As the “fighting season” for the tenth full year of US forces being in Afghanistan comes to a close, the Defense Department has released its most recent report (pdf, required every Friedman Unit by law) on “progress” in the war. Although the military does its best, as always, to couch its report in language describing progress against goals which always must be redefined in order to claim any progress, those who have been paying attention knew from the report prepared early this year by Lt. Col. Daniel Davis that the vaunted surge of troops in Afghanistan, despite being billed as guaranteed to work as well as the Iraq surge, has been a complete failure.
Here are the latest results on enemy initiated attacks, on a monthly basis:
Note that in order to not remind us of how violence escalated in Afghanistan while our troops were present, this figure cuts off the early years of the war. A similar chart, with the early years included (but showing events on a daily basis rather than monthly, so the scale is different) can be seen in this post from early last year. However, by cutting off the early years, the Defense Department allows us to concentrate on the surge and its abject failure. Obama’s surge began with his order in December, 2009, so this graph gives us 2009 as the base on which to compare results for the surge. Despite a small decrease in violence from the peak in 2010, both 2011 and 2012 are worse than 2009, the last pre-surge year.
Daniel Davis explains how the reduction in violence in Iraq was unrelated to the surge or Petraeus’ vaunted COIN strategy. From my February post on the Davis report:
Once we realize the fact that the surge in Afghanistan has not worked, the natural question arises of why it didn’t since the Iraq surge is so widely credited with turning around the violence trend there. After all, both surges have been sold as the model for the new COIN centered around the idea of protecting the population.
The answer here is that we were sold lies about the underlying forces behind the decrease in violence in Iraq. In short, violence decreased for reasons mostly unrelated to the surge and the new COIN approach. From page 57:
“As is well known, the turning point in 2007 Iraq came when the heart of the Sunni insurgency turned against al-Qaeda and joined with US Forces against them, dramatically reducing the violence in Iraq almost overnight. The overriding reason the Sunni insurgency turned towards the United States was because after almost two years of internal conflict between what ought to have been natural allies – al Qaeda in Iraq (AQI) and the greater Sunni insurgency – a tipping point was reached whereby the Iraqi Sunnis finally and decisively turned against AQI. Had this unnatural split not occurred, by all accounts I have been given on both the Iraqi side and the US military side, “we would still be fighting in Iraq today,” in the words of two officers I know who fought there.”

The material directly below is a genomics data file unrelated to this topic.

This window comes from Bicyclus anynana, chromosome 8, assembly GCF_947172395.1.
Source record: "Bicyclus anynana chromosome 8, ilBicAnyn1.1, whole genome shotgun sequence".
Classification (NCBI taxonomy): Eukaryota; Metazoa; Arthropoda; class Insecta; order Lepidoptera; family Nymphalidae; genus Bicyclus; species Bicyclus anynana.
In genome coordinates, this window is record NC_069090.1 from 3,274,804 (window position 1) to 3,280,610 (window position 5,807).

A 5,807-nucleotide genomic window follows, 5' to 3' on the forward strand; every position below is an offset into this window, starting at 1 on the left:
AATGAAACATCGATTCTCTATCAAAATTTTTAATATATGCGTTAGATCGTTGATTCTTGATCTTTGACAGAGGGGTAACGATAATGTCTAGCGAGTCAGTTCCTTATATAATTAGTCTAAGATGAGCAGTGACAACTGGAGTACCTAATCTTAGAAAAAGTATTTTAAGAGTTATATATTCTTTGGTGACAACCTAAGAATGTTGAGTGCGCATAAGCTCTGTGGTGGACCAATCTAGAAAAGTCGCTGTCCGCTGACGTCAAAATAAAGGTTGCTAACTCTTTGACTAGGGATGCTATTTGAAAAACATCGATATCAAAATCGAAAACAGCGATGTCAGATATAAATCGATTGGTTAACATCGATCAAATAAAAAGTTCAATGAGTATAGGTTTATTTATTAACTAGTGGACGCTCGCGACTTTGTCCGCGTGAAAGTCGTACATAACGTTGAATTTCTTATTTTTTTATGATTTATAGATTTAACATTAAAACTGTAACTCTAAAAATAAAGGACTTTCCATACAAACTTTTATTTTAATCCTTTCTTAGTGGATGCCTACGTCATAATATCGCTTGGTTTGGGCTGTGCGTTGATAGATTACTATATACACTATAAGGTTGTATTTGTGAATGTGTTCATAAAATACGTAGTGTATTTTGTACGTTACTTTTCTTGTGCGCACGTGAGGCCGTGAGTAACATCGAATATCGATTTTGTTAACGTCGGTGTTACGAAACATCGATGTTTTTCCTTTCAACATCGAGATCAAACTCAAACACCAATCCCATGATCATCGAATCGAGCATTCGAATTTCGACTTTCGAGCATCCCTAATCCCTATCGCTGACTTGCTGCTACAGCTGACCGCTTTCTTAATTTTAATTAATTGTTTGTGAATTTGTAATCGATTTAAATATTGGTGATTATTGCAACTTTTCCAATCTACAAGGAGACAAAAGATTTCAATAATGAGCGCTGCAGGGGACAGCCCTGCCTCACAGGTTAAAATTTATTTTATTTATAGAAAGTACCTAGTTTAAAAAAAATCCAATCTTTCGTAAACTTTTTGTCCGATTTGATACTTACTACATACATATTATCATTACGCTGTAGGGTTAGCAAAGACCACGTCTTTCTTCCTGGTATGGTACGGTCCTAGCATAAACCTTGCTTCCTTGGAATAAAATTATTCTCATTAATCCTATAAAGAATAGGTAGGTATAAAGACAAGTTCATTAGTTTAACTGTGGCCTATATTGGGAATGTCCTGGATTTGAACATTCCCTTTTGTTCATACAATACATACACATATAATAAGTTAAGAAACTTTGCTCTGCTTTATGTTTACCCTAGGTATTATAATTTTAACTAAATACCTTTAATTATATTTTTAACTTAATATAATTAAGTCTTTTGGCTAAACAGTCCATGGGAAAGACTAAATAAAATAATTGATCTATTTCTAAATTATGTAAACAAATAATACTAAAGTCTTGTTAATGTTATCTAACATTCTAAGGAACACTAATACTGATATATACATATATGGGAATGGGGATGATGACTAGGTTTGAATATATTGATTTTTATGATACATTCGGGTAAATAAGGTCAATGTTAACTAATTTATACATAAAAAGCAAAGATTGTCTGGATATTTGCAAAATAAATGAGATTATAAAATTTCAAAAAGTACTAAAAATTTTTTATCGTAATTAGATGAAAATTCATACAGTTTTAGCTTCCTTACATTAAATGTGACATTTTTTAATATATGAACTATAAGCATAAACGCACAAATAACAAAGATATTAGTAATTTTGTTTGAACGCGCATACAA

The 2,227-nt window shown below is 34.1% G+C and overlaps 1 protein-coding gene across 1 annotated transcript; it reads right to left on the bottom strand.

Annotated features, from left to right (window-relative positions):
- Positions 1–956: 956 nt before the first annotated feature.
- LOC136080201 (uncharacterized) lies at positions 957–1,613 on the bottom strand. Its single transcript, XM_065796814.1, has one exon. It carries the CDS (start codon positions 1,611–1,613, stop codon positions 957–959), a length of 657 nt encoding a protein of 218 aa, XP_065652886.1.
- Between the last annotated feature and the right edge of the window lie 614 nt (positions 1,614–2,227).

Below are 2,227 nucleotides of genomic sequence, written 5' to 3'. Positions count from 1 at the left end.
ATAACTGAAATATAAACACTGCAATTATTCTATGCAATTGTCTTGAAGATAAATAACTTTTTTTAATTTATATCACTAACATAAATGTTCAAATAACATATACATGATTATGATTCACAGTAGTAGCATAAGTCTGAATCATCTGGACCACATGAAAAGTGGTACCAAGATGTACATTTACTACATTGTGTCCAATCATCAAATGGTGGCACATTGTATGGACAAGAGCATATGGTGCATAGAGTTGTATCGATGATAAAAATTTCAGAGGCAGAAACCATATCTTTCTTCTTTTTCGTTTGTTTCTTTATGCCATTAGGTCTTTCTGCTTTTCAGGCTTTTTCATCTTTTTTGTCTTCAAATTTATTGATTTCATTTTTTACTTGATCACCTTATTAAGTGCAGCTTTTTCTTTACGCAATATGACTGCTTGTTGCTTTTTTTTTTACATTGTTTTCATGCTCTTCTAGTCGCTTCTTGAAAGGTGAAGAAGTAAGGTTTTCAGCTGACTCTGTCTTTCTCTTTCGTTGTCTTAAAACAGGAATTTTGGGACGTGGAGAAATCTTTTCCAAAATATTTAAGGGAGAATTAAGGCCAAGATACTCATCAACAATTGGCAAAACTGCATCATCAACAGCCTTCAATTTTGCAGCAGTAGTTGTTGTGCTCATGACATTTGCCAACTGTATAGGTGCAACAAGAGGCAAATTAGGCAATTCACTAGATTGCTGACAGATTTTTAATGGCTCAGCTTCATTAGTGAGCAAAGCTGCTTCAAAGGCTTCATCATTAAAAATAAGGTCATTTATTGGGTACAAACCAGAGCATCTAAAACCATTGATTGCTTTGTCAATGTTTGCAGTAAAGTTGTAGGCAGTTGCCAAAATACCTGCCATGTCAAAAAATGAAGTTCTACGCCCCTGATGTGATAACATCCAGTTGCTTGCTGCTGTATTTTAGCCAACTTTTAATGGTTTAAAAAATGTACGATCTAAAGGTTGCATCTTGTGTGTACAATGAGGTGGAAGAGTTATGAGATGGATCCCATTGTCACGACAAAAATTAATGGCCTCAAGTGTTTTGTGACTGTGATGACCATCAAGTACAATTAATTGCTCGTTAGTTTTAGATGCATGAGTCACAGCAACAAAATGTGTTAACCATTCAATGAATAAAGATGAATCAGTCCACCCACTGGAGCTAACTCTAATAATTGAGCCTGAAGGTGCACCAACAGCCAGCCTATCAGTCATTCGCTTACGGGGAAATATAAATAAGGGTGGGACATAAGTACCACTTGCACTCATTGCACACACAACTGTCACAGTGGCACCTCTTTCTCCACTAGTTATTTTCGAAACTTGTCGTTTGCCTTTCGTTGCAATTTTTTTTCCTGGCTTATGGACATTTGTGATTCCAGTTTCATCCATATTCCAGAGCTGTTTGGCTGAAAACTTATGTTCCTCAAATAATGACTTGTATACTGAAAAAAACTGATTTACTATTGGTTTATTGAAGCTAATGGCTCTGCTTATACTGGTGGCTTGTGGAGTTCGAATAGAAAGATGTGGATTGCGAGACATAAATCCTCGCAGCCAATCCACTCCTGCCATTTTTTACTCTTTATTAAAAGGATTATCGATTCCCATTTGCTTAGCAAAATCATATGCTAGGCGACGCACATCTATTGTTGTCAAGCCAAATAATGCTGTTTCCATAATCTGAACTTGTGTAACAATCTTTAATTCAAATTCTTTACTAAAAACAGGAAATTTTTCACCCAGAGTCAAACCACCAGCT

There simply has been no turning against insurgents in Afghanistan in the same way there was in Iraq. The COIN strategy has been the same in both places, so it is impossible to escape the conclusion that the military’s current version of COIN alone is insufficient to end violence in Afghanistan.
The Petreaus-Allen-Broadwell-Kelley scandal very conveniently will prevent this evidence of failure receiving the attention it deserves. Should Congress decide to take a realistic look at Afghanistan, it’s hard to see how they can conclude anything other than that our presence has accomplished nothing but death and destruction. Getting out now rather than two years from now is the only responsible decision.
In a holiday document dump, President Obama transmitted Minimum Standards for Insider Threat Detection Programs. As mere citizens, we don’t get to see those standards. We only get to see the memo accompanying them, which leaves us guessing what–if anything–to make of the timing and content of the memo. In addition to Steven Aftergood’s general overview, Falguni Sheth, Kevin Gosztola, and Jesselyn Radack have some thoughts.
The simplest explanation for the timing of the memo is that’s when the Insider Threat Task Force developing them finished the Standards. The Standards were due a year after Obama ordered the creation of them on October 7, 2011.
Sec. 6.3. The Task Force’s responsibilities shall include the following:
(a) developing, in coordination with the Executive Agent, a Government-wide policy for the deterrence, detection, and mitigation of insider threats, which shall be submitted to the Steering Committee for appropriate review;
(b) in coordination with appropriate agencies, developing minimum standards and guidance for implementation of the insider threat program’s Government-wide policy and, within 1 year of the date of this order, issuing those minimum standards and guidance, which shall be binding on the executive branch;